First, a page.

After radiation therapy has finished, your treatment team will give you general information about your recovery. They will tell you how to look after the treatment area and recommend ways to manage side effects. They will also suggest who to call if you have any questions or concerns.
Radiation therapy usually does not have an immediate effect, and it could take days, weeks or months to see any change in the cancer. The cancer cells may then keep dying for weeks or months after the end of treatment. It may be some time before you know whether the radiation therapy has controlled the cancer.
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You will have regular check-ups with the radiation oncologist at the treatment centre. These will become less frequent over time. You may also have follow-up appointments with nurses from your treatment centre to help manage any ongoing symptoms, as well as regular check-ups with other specialists who have been involved in your treatment.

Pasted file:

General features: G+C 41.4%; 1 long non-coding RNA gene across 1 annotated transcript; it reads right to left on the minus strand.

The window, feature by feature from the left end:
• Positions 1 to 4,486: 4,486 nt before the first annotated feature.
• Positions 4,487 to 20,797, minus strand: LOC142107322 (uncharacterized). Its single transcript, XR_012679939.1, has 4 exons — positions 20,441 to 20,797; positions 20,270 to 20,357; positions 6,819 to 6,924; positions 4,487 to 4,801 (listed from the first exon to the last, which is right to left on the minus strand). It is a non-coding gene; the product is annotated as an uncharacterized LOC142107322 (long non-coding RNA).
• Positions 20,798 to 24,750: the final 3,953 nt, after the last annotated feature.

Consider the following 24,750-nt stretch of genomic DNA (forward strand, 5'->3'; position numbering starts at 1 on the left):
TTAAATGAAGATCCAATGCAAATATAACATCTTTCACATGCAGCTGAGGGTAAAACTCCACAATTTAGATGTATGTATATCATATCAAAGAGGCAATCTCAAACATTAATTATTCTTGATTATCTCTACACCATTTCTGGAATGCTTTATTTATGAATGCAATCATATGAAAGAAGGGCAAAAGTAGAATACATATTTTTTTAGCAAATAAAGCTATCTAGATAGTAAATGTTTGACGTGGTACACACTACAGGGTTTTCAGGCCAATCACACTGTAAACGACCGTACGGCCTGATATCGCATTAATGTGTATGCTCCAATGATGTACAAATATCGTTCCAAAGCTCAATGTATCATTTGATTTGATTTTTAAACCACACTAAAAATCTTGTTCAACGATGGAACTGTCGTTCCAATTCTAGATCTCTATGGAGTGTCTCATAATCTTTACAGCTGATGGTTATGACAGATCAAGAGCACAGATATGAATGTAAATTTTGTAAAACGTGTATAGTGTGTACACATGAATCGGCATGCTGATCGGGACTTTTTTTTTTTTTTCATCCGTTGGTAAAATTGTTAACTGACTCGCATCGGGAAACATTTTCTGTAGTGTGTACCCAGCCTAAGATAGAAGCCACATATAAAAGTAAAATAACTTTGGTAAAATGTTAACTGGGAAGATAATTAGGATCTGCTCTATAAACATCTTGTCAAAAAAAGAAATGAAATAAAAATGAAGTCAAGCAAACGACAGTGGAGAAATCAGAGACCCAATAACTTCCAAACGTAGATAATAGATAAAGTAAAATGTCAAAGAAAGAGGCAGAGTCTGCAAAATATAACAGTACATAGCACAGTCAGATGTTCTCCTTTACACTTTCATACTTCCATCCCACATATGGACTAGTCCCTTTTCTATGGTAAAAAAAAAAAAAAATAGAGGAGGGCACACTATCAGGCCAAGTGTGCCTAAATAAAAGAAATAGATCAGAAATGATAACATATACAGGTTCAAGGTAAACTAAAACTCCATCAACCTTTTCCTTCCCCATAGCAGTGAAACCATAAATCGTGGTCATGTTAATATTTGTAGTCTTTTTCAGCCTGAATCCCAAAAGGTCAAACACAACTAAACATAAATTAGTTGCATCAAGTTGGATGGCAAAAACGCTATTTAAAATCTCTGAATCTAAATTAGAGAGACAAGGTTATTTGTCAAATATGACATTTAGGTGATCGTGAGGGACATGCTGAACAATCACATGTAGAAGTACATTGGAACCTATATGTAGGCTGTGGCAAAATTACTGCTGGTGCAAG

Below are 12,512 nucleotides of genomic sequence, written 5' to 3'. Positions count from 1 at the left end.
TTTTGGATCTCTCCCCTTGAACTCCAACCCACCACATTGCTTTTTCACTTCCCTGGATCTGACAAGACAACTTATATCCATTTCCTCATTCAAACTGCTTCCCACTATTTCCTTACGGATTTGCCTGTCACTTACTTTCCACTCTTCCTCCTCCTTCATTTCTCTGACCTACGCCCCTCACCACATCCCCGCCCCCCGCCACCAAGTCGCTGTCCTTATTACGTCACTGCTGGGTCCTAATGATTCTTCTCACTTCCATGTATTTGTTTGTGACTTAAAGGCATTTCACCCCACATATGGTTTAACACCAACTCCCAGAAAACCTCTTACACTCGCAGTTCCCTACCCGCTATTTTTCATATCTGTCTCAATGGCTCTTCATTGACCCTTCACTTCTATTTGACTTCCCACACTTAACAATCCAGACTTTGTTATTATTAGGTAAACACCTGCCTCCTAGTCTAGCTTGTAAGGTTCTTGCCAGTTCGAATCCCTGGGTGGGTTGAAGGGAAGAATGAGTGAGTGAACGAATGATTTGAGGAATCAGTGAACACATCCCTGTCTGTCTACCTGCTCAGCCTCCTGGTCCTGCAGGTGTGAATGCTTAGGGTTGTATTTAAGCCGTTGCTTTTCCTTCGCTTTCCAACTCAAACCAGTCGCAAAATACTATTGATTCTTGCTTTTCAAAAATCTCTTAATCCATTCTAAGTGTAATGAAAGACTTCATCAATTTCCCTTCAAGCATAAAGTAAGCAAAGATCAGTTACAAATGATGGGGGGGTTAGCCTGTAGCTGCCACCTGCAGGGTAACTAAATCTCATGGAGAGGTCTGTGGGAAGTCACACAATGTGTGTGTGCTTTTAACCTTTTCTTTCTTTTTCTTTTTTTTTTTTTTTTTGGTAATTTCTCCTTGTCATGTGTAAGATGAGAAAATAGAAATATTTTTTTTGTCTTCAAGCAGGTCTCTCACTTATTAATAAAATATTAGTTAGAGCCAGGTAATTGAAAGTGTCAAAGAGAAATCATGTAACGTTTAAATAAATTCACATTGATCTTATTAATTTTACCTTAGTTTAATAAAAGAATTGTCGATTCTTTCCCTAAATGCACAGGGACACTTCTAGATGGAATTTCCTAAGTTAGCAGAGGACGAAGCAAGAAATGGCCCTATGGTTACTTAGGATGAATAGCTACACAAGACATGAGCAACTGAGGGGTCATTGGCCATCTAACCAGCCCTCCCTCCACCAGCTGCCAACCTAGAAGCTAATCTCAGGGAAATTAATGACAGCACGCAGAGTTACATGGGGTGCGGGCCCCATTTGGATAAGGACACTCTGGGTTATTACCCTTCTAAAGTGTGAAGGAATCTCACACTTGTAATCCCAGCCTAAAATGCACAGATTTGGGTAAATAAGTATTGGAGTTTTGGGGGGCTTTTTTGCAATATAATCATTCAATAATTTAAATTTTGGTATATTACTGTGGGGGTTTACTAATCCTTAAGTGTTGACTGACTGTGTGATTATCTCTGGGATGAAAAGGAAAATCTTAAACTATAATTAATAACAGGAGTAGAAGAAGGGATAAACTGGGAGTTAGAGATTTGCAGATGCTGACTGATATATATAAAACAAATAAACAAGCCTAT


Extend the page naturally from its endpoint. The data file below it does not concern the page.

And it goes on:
When a follow-up appointment or test is approaching, many people find that they think more about the cancer and may feel anxious. Talk to your treatment team or call Cancer Council 13 11 20 if you are finding it hard to manage this anxiety.
Let your treatment team know immediately of any health problems between these follow-up appointments. Many of the long-term or late effects of radiation therapy can be managed better if identified early.
Looking after yourself
Cancer and treatment can cause physical and emotional pain. It’s important to try to look after your wellbeing as much as possible.
Eating well and staying active can help you cope. If you’re finding it hard to adjust to the changes in your life, it may help to talk to a counsellor or someone who has had a similar experience.
For more on this see Life After Cancer Treatment.